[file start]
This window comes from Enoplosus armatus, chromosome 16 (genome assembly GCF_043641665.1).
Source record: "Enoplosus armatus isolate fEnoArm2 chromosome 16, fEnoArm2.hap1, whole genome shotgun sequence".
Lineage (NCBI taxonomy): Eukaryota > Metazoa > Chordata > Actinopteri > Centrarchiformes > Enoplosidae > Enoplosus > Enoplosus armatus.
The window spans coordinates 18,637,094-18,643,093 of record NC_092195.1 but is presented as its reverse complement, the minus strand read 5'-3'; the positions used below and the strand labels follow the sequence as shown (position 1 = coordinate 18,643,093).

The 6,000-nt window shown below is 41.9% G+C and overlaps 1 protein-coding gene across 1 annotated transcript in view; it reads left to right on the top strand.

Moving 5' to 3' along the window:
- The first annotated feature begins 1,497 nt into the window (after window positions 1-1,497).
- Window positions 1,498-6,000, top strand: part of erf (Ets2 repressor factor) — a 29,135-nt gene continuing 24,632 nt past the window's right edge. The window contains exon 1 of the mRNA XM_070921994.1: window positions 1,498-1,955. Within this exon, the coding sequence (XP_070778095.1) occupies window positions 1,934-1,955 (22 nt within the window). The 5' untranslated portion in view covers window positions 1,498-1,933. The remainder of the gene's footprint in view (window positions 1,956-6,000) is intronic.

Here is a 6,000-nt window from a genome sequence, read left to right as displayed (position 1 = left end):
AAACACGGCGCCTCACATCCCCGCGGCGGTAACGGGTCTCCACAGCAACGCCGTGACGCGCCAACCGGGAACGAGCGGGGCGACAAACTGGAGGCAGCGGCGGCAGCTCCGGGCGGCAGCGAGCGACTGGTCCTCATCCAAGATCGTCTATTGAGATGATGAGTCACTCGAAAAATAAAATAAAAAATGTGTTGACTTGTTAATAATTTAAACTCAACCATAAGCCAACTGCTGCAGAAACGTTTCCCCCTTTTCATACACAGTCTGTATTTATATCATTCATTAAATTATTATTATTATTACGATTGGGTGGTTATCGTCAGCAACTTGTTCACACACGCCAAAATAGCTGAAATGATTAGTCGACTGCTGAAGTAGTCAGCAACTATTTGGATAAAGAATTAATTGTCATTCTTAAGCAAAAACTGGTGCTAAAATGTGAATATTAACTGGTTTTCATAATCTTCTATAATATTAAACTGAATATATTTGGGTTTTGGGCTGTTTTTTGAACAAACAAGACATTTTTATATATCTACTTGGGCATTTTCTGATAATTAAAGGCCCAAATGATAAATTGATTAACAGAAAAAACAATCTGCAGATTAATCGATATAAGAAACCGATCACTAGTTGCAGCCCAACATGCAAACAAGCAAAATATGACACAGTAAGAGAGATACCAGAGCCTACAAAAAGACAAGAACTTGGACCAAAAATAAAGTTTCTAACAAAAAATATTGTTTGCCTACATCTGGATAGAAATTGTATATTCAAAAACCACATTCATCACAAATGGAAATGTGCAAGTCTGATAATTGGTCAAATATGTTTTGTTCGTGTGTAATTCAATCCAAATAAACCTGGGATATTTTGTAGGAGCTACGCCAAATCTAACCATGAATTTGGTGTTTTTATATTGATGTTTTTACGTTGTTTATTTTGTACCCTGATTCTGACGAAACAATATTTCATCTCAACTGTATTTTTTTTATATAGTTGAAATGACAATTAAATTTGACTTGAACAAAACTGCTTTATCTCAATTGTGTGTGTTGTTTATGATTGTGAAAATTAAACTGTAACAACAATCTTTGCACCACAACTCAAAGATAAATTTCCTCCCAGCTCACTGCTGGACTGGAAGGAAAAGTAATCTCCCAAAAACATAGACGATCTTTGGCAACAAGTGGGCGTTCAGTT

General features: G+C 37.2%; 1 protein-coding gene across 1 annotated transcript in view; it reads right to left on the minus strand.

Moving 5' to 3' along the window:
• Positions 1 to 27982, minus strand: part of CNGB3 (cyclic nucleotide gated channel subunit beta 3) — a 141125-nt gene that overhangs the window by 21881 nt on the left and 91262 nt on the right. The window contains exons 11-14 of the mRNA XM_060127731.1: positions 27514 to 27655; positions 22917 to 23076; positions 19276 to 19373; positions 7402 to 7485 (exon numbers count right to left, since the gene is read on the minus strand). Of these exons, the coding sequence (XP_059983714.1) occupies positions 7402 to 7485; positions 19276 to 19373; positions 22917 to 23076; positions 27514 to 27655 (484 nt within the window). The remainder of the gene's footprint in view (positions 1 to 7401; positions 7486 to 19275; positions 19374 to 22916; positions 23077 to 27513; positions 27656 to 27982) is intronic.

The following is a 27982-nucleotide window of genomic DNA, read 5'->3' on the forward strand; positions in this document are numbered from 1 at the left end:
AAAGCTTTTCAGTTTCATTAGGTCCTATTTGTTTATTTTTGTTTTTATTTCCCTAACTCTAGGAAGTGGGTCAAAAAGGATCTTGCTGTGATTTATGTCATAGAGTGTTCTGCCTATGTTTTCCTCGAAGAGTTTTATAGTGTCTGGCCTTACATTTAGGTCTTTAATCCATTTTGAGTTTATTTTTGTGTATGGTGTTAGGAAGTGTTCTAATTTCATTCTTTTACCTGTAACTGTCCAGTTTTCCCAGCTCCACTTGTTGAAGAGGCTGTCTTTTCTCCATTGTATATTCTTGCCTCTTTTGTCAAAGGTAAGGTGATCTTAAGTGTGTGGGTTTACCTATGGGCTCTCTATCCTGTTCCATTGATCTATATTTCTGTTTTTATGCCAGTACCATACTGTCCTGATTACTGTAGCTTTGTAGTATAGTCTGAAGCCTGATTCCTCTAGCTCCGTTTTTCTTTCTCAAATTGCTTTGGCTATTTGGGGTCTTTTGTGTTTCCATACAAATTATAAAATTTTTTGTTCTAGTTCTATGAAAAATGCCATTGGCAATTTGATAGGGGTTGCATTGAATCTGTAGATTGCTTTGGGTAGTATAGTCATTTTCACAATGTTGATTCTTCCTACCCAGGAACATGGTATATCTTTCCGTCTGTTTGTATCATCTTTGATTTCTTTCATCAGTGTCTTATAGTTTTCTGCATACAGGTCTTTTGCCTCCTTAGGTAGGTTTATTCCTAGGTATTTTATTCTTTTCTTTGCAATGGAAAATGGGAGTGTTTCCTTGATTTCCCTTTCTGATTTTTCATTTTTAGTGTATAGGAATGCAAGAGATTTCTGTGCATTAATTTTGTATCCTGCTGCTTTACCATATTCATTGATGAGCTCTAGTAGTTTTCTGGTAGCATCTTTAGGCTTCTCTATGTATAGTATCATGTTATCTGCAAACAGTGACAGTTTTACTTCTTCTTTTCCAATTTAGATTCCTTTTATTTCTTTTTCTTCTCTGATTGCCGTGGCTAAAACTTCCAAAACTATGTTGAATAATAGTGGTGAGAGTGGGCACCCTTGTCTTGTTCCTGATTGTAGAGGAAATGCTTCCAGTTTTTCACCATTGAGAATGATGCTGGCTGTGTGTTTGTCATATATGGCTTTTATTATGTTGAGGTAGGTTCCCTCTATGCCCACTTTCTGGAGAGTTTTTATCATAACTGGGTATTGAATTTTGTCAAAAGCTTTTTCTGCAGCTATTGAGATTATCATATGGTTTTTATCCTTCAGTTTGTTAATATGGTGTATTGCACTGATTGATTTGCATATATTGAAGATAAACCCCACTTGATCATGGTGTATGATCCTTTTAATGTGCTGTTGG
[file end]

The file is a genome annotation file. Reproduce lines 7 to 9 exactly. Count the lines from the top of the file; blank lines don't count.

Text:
- The first annotated feature begins 1,497 nt into the window (after window positions 1-1,497).
- Window positions 1,498-6,000, top strand: part of erf (Ets2 repressor factor) — a 29,135-nt gene continuing 24,632 nt past the window's right edge. The window contains exon 1 of the mRNA XM_070921994.1: window positions 1,498-1,955. Within this exon, the coding sequence (XP_070778095.1) occupies window positions 1,934-1,955 (22 nt within the window). The 5' untranslated portion in view covers window positions 1,498-1,933. The remainder of the gene's footprint in view (window positions 1,956-6,000) is intronic.

Here is a 6,000-nt window from a genome sequence, read left to right as displayed (position 1 = left end):